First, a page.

"And it's not improbable at all considering the rather unsavory character of Mr. Mayhem (sic) that he was telling around down there that he had a deal with the County Attorney's office. I do not or cannot find any quarrel with that testimony. * * * I still cannot disregard the nature of this testimony coming from the mouths of the witnesses of this character, so to speak, in the face of Mr. Berger's flat denial which is completely unimpeached that he did not at any time make a deal with him, if any deal was made." RT p. 127. * * * * * * "We must deal here with it being a principle of law, that it's merely impeaching evidence and not sufficient for a motion for a new trial." RT p. 128.

Brushing aside the testimony of convicts or ex-convicts who were busily grinding personal axes, we have the unimpeached testimony of the then Deputy County Attorney Berger. The only way around Berger's testimony is to say that the circumstances reflect so strongly against that testimony that he is a perjurer and a liar. The trial judge who has the role of weighing the evidence chose not to do so. There is evidence to support the position of the trial judge, and it does not affirmatively appear that there has been an abuse of discretion. State v. Turner, 92 Ariz. 214, 375 P.2d 567 (1962).

In the absence of a finding that Mahan was an agent of the law enforcement officials the notes which are the center of the controversy here are admissible. The Ninth Circuit Court of Appeals disposed of this problem in Stowers v. United States, 351 F.2d 301 (1965) in the following language:

"Before there was an opportunity for consultation with counsel, appellant and Kirtley were placed in such proximity as to permit of conversation. There is no evidence that the two were so placed in furtherance of a Government plan or ruse or trick to obtain evidence of admissions on the part of either. No recording or transmittal device was concealed, as in the case of Massiah v. United States, 377 U.S. 201, 84 S. Ct. 1199, 12 L. Ed. 2d 246 (1964), upon which appellant strongly relies." 351 F.2d at 302.

I have raised a question as to how truly the record reflects an agency relationship existing between Mahan and the County Attorney's Office; however, my objections also go to the basic issue of the supposed deprivation of constitutional rights. For *108 the purpose of the following comments I shall assume that the agency relationship did exist.

What has happened to the time honored goal of the courts, the ascertainment of truth? Why do the Marquis of Queensbury rules apply only to the state? The words of Justice White bring these questions into sharp focus in his dissent in Massiah v. United States, 377 U.S. 201, 84 S. Ct. 1199, 12 L. Ed. 2d 246 (1964):

"It is therefore a rather portentious occasion when a constitutional rule is established barring the use of evidence which is relevant, reliable and highly probative of the issue which the trial court has before it whether the accused committed the act with which he is charged * *. With all due deference, I am not at all convinced that the additional barriers to the pursuit of truth which the Court today erects rest on anything like the solid foundations which decisions of this gravity should require." 377 U.S. at p. 208, 84 S. Ct. at 1204.

I am well aware that citing dissents is often indicative of having forever lost the game, but some encouragement may be found in the fact that a majority of the United States Supreme Court in Miller v. State of California, 392 U.S. 616, 88 S. Ct. 2258, 20 L. Ed. 2d 1332 dismissed the writ of certiorari as improvidently granted. Justice Marshall wrote a lengthy memorandum decision concurred in by Chief Justice Warren, Justice Douglas and Justice Brennan, which strongly dissented from the dismissal of the writ. The facts in that case bear a strong resemblance to the facts here.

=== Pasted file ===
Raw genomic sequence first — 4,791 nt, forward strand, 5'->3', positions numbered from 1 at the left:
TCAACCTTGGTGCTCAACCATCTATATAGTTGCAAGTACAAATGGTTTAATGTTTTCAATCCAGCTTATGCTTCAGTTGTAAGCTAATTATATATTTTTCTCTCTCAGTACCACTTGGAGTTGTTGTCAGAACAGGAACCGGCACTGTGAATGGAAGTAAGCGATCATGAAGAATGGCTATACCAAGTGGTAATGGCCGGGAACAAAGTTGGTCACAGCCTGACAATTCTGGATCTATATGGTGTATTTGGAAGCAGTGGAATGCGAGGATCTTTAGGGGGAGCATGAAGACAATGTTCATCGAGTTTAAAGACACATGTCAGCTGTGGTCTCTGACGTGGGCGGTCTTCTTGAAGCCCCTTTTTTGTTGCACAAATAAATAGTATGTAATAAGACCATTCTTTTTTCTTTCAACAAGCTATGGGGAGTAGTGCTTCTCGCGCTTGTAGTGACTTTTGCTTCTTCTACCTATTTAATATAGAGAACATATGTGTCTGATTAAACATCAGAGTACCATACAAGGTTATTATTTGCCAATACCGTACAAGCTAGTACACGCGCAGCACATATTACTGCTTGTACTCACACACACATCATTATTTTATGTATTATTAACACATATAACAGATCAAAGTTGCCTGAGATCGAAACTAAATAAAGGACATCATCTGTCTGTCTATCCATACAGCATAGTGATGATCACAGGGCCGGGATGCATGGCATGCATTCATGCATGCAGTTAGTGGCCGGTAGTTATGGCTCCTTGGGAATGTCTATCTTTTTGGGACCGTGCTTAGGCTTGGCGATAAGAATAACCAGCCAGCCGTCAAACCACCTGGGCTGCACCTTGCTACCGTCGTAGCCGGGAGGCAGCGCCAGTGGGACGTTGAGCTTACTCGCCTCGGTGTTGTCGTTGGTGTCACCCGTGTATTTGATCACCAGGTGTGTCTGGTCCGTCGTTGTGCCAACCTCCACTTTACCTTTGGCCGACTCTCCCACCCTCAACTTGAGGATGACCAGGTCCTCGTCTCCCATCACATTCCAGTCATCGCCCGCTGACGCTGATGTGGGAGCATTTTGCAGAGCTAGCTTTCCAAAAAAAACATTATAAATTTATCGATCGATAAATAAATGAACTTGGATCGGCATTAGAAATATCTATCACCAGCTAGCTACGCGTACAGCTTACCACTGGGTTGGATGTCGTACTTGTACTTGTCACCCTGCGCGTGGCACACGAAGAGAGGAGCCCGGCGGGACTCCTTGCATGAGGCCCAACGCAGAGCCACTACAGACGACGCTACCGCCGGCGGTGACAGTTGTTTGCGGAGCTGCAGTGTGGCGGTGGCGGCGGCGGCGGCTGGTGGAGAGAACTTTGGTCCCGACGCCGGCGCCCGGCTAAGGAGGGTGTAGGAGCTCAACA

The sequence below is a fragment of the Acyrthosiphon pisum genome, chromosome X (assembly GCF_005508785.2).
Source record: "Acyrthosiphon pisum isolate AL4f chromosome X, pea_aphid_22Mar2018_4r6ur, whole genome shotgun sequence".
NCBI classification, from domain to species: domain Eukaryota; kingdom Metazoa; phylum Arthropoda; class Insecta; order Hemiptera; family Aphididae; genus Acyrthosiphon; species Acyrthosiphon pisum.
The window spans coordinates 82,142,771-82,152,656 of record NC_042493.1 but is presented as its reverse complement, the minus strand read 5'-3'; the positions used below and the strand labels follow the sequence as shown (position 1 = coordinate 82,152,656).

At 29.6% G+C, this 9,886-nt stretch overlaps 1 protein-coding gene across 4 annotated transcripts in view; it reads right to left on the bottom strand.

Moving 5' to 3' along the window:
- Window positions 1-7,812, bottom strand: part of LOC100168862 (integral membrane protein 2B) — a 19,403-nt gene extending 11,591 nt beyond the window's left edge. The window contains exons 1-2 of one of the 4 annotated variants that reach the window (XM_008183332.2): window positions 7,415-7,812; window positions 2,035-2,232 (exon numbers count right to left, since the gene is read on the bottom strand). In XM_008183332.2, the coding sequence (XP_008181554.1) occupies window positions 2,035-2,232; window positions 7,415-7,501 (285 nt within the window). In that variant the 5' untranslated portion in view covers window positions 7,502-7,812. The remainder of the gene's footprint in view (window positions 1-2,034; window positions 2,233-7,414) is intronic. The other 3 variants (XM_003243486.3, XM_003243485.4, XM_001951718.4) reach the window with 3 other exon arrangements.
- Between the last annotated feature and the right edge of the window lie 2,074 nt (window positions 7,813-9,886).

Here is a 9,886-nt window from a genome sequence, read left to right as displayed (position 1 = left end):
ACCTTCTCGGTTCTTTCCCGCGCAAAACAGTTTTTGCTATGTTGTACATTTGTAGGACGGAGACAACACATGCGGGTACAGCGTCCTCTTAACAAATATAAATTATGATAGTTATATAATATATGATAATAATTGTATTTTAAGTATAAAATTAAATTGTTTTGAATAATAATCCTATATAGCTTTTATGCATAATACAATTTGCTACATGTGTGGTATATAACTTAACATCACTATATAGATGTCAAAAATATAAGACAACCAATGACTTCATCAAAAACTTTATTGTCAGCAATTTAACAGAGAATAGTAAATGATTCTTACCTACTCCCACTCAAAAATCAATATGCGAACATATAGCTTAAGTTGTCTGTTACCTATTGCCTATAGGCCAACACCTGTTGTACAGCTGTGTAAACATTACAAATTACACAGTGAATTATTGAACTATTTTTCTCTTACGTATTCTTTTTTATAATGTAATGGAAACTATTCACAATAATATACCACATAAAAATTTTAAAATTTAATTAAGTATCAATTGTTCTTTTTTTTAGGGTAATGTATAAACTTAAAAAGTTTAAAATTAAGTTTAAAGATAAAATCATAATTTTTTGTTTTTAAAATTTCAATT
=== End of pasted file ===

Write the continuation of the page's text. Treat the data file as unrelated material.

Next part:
In Miller, supra, an undercover agent employed by the Sheriff was placed in the same cell with the defendant who was charged with the murder of her husband. The defendant at this time had an attorney, who had in fact set up a watch on her cell to prevent communication with her by the law enforcement officials. The undercover agent was permitted at the trial to testify as to admissions made by the defendant.

I am also aware that there may be a variety of reasons why the majority of the court in Miller dismissed the writ of certiorari, but I must at least be permitted the hope that the United States Supreme Court may as it has in similar matters, recede from the doctrine of Massiah, supra.

I am not outraged by the facts of this case (as we originally stipulated they might be) nor am I upset by the actions of the sheriff in the Miller case. A system of justice which countenances the "dirty business" of informers in narcotics cases does violence to logic in its scurrying to align itself with none but the angels in this situation.

In this case there has never been any question as to the defendant's guilt. The sole issue for determination throughout the trial was whether the defendant was legally insane. Testimony as to defendant's actions and utterances while incarcerated have often been admitted to shed light on this issue, even those actions and utterances outside the presence of his attorney.

Furthermore, there has been no question but that the defendant wrote the two notes to Mahan, which were introduced into the case as Exhibits 88 and 89. They read as follows:

EXHIBIT 88: "Jack, I don't blame you for asking that question Jack, we've got to depend on each other. I'm going to tell the truth, I'm not just lying in order to get out of here. Right after that shooting in Mesa I left my gun on the counter to go into the other other section of the building. As I was walking over there 2 cops came right in the door behind me they were between me & my gun so they got me & that's the truth I've told a lot of people that I just gave up because I didn't want to fight But that's just what I want them to believe because I'm trying for that hospital. You can see how much I trust you Jack If the *109 wrong people got hold of this note they could really hang me up. O.K. Jack? EXHIBIT 89: The reason for my not writing out is that if a phycharist (sic) could get ahold of something that I'd written, he could tell them if I'm completely off my rocker or not. My attorney is making everyone on the outside think that I'm completely insane. Right now he's getting letters out for me so I'm not worried."

No one has denied that the defendant was the author of the two notes and that he passed them through the bars of his cell to Mahan. Under the instructions as to the law, given by the Court, the jury could surely conclude that the writer of the two notes had a sane and lucid mind.

I respectfully dissent.

UDALL, J., concurs.